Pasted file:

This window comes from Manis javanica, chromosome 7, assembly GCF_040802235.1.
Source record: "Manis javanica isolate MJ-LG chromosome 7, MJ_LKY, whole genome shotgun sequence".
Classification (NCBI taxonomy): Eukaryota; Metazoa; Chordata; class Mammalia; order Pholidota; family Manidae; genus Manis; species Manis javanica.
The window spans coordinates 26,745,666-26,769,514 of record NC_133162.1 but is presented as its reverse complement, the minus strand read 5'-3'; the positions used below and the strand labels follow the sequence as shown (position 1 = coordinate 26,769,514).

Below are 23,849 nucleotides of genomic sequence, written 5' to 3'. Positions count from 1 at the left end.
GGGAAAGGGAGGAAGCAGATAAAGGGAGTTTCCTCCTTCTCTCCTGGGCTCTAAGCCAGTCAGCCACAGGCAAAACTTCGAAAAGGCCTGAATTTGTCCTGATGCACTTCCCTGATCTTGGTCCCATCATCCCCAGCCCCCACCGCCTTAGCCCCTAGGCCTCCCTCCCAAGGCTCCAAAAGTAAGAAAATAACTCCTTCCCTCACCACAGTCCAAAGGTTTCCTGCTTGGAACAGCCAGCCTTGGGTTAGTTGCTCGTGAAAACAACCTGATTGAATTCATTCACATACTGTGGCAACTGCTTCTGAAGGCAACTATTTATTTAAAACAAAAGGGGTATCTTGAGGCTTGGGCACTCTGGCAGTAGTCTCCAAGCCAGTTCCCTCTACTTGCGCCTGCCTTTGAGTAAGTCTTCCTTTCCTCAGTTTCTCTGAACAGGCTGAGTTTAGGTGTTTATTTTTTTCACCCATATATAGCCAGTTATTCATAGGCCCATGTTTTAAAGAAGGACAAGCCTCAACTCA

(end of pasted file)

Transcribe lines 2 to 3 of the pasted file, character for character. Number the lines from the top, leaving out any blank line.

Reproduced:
Source record: "Manis javanica isolate MJ-LG chromosome 7, MJ_LKY, whole genome shotgun sequence".
Classification (NCBI taxonomy): Eukaryota; Metazoa; Chordata; class Mammalia; order Pholidota; family Manidae; genus Manis; species Manis javanica.